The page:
Not many (maybe any) of the new operas presented by San Francisco Opera over the past 10 years would lure me to the War Memorial Opera House a second time around. But for Girls of the Golden West just now I would be there again tomorrow night and the next, and I am eagerly awaiting all future productions.

DiDonato is superb in Semiramide at Covent Garden

It’s taken a while for Rossini’s Semiramide to reach the Covent Garden stage. The last of the operas which Rossini composed for Italian theatres between 1810-1823, Semiramide has had only one outing at the Royal Opera House since 1887, and that was a concert version in 1986.

Hans Werner Henze Choral Music

Hans Werner Henze works for mixed voice and chamber orchestra with SWR Vokalensemble and Ensemble Modern, conducted by Marcus Creed. Welcome new recordings of important pieces like Lieder von einer Insel (1964), Orpheus Behind the Wire (1984) plus Fünf Madrigale (1947).

Philippe Jaroussky and Ensemble Artaserse at the Wigmore Hall

‘His master’s masterpiece, the work of heaven’: ‘a common fountain’ from which flow ‘pure silver drops’. At the risk of effulgent hyperbole, I’d suggest that Antonio’s image of the blessed governance and purifying power of the French court - in the opening scene of Webster’s The Duchess of Malfi - is also a perfect metaphor for the voice of French countertenor Philippe Jaroussky, as it slips through Handel’s roulades like a silken ribbon.

La Rondine Takes Flight in San Jose

Kudos to San Jose Opera for offering up a wholly winning, consistently captivating new production of Puccini’s seldom performed La Rondine.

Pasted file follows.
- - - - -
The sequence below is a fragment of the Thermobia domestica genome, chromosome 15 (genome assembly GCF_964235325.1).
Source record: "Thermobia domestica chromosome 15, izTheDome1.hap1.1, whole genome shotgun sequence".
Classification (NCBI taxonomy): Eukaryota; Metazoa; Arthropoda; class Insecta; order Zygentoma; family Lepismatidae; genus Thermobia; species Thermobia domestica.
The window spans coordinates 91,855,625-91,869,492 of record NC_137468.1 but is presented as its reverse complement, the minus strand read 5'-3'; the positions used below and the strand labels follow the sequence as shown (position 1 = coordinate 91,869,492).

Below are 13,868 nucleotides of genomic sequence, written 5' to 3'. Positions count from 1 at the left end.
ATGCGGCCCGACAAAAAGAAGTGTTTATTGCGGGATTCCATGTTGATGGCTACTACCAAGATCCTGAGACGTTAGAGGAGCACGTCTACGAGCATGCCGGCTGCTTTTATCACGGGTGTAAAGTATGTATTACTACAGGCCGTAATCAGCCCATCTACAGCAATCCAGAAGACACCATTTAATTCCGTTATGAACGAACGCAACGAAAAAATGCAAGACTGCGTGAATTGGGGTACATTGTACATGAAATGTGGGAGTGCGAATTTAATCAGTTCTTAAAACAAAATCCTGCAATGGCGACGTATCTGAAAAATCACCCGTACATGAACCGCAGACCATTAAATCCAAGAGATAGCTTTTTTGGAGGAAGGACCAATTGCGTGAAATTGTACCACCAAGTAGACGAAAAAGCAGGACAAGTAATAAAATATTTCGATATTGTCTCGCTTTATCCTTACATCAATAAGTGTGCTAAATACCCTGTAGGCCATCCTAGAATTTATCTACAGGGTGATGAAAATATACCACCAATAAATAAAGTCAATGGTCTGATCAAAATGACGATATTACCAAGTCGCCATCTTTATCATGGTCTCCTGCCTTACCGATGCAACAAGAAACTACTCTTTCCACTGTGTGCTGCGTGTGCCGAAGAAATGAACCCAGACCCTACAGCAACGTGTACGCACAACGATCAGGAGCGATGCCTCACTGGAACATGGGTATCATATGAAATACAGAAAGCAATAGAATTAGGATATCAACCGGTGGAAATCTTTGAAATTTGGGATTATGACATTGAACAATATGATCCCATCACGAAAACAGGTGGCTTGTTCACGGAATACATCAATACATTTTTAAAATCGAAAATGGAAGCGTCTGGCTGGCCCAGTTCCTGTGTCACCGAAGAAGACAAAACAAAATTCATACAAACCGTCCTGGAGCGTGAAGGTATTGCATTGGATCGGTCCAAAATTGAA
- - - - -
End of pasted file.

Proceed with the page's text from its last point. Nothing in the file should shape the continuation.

Bettina Smith, Norwegian Mezzo, in Songs by Fauré and Debussy

Here are five complete song sets by two of the greatest masters of French song. The performers are highly competent. I should have known, given the rave reviews that their 2015 recording of modern Norwegian songs received.

Clonter Opera Gala

Clonter’s Opera Gala in the breath-taking beautiful ball-room at the Lansdowne Club in Mayfair was a glamorously glittering smattering of opera – which made me want to run out to every opera in town.  

Étienne-Nicolas Méhul: Uthal

The opera world barely knows how to handle works that have significant amounts of spoken dialogue. Conductors and stage directors will often trim the dialogue to a bare minimum (Magic Flute), have it rendered as sung recitative (Carmen), or have it spoken in the vernacular though the sung numbers may often be performed in the original language (Die Fledermaus).

A New Anna Moffo?: The Debut Disc of Aida Garifullina

Here is the latest CD from a major label promoting a major new soprano. Aida Garifullina is utterly remarkable: a lyric soprano who also can handle coloratura with ease. Her tone has a constant shimmer, with a touch of quick, narrow vibrato even on short notes.

A New Die Walküre at Lyric Opera of Chicago

From the start of Lyric Opera of Chicago’s splendid, new production of Richard Wagner’s Die Walküre conflict and resolution are portrayed throughout with moving intensity. The central character Brünnhilde is sung by Christine Goerke and her father Wotan by Eric Owens.

As One a Haunting Success in San Diego

San Diego Opera has mined solid gold with its mesmerizing and affecting production of As One, a part of their innovative ‘Detour Series.’

OPERA TODAY ARCHIVES »

Reviews

<em>Siegfried</em>, Opera North
05 Jul 2016

Siegfried, Opera North

This, alas, was where I had to sign off. A weekend conference on Parsifal (including, on the Saturday, a showing of Hans-Jürgen Syberberg’s Parsifal film) mean that I missed Götterdämmerung, skipping straight to the sequel.

Siegfried, Opera North

A review by Mark Berry

Above: Béla Perencz as Wanderer and Ceri Williams as Erda

Photo credit: Clive Barda.

 

Perhaps I shall find out some day how it all turned out. Very well, I should expect, at least performatively. For, if I did not find that this Siegfried quite attained the heights of the Walküre two nights previously, Opera North’s remained an achievement that put a good number of larger companies to shame.